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Bicycle Thieves

Bike-stealing seems to have reached epidemic proportions

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Melissa Bigner wasn't hardheaded, she just thought she understood the underground market for bicycles. After getting her "fancy" bike stolen, Melissa replaced it with a "cheapo replacement." She spraypainted it and secured the bike with a similarly cheapo lock on her front porch.

"I thought it would be absolutely unattractive to anybody," she says. Of course, the bike was stolen. Melissa doesn't expect to see it again, but every time she comes across a similar bike with a crummy paint job (because she's convinced that it's been repainted), she takes a long, hard look.

But it's hard to say where the bike has landed. Local police report some bikes are found. Some victims catch sight of their bike on the street. And others get calls that their bike has been found in Miami after a gang bust or abandoned in Ohio.

With a laugh that suggests she's mostly joking — mostly — Melissa says the only good thing about the experience was that she was planning to visit the bike shop in a few days to fix the chain because it kept popping off. "If they were trying to make a quick getaway, I'm looking for the guy with his two front teeth missing," she says.

Thomas Matthews didn't underestimate the value of his bike — or, more precisely, the value of his roommate's brand new bike — he overestimated the Batcave aspects of his parking spot. The bike had a lock on it, but Thomas figured it was in a safe spot, so he didn't use it.

"It's a pretty secluded driveway with a motion sensor light, so I didn't think it was going to get lifted," he says of his girlfriend's digs. To be fair, his apartment isn't much safer. Thomas had his bike stolen from a rack just inside his building. That, too, was left unchained because someone would need to be buzzed in to get to it, but bike thieves have little concern with barriers. The second time has done the trick. "If you don't lock your bike up, it's gone," Thomas says.

When we called Sgt. Larry Walton with the College of Charleston campus police, he said, "We've had nine this year … wait, 10, we just had one reported stolen last night." Five of those bikes have been stolen in the last month, but Walton says it's typical for a spike at the start of the school year when students are unfamiliar with the threat.

Most campus bike racks are under camera surveillance, helping police catch many thieves in the act or soon after. Those students who get their bike stolen typically secure them to a tree or fence that isn't monitored by police, Walton says, or they use a shoddy lock.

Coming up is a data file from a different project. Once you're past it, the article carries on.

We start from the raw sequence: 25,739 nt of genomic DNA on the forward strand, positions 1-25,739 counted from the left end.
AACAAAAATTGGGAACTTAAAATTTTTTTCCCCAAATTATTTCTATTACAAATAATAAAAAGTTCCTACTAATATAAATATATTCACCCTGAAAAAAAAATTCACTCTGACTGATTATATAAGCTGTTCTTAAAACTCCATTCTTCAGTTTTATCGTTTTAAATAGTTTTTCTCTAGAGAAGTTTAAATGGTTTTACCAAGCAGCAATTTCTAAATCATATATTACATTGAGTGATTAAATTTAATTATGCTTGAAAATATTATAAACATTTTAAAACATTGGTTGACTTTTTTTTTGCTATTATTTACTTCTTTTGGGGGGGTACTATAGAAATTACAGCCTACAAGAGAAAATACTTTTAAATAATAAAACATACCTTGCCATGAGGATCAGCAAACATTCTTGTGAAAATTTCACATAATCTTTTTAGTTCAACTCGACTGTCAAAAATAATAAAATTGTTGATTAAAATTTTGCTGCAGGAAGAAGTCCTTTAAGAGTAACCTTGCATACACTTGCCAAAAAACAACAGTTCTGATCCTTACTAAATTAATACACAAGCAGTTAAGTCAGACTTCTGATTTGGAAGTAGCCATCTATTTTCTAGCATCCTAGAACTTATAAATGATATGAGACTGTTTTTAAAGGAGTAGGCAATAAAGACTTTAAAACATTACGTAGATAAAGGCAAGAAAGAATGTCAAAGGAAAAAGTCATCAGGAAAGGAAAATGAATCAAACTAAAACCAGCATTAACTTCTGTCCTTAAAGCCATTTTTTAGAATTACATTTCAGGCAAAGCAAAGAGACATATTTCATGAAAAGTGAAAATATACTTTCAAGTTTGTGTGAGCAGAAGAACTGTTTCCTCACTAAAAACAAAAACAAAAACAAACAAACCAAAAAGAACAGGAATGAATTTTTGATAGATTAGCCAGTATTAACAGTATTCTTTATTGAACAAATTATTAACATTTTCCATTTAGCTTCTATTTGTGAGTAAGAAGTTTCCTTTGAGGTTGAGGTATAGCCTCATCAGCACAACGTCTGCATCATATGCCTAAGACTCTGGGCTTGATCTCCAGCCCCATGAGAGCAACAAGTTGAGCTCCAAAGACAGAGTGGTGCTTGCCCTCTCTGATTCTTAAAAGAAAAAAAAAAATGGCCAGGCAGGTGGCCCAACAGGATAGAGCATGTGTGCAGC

When it comes to locks, it's important to spend the extra money on quality, says Steve Murz, sales manager at The Bicycle Shoppe on Meeting Street. He says Charleston has the worst theft rate he's seen ­— and he came here from Detroit. Steve recommends what he calls "the downtown special," a pricey U-lock with a cable to tie up both tires and the frame. It's the top of the line, but it's a hefty mother.

"If you want something that's going to take longer than 10 minutes to get through, you'll have to lug it around," Steve says.

Most often, it's not the bike, but the wheels and the seats that are stolen. "They don't even know what they're taking," Steve says. "They're just jacking it to jack it."

Just like everyone else with two pedals and some energy in this town, Steve has his own stories about bicycle thefts. He was riding down the street one day when he saw a bike he'd put together for a friend, only it wasn't his buddy riding it.

"What's your name?" Steve asked.

"Rodney."

"Rodney, that's not your bike."

Rodney fled, but Steve and a friend tracked the bike down to a nearby liquor store and Rodney reluctantly gave the bike up.

He also found his girlfriend's stolen bike on the West Ashley Greenway. The guy riding it claimed that his uncle's friend's cousin's sister (or something like that) had let him borrow the bike, but he gave it to Steve anyway.

Steve suggests owners register their bike with the city (a $1 fee that is priceless if the police or Steve find your bike), and secure it in a highly-visible place.

"It's all timing," he says. "You can get through any lock. It's just how long it will take."

While you're at it, you best get a better lock for your porch, too. Jack Brooks had his bikes on his screened-in porch before someone cut a hole in the screen and unhooked the latch to pilfer his Trek Fuel 70, which Jack calls "my beloved full-suspension bike that I can't even afford to replace," and his Earthcruiser, a relic from his days on Folly Beach that Jack refers to as "an old piece of junk about to break in half that (the thief) could have had if he'd asked for it." The crook missed two folding bicycles that were apparently too high-tech for his taste.

"He moved them out of the way to get to the Earthcrusier," Jack says. After scouring local bike racks, pawn shops, and eBay, Brooks has padlocked his porch, put up a privacy fence, and now keeps his replacement bike inside the house.

That's where John Stanley usually keeps his bike, but he put it out on his back porch while he did some house cleaning.

"I thought, 'Oh, gosh, I shouldn't leave it here,'" he says. "And then I got distracted."

And, like that, his $900 bike was gone.

A rough-looking guy rode down his street not too long ago on a nice bike and stopped to ask him, "Hey, you want to buy a bicycle?"

"Obviously, he'd just stolen it," John says.

He's holding off on replacing his bike in hopes that it'll show up — or maybe someone will try to sell it back to him.

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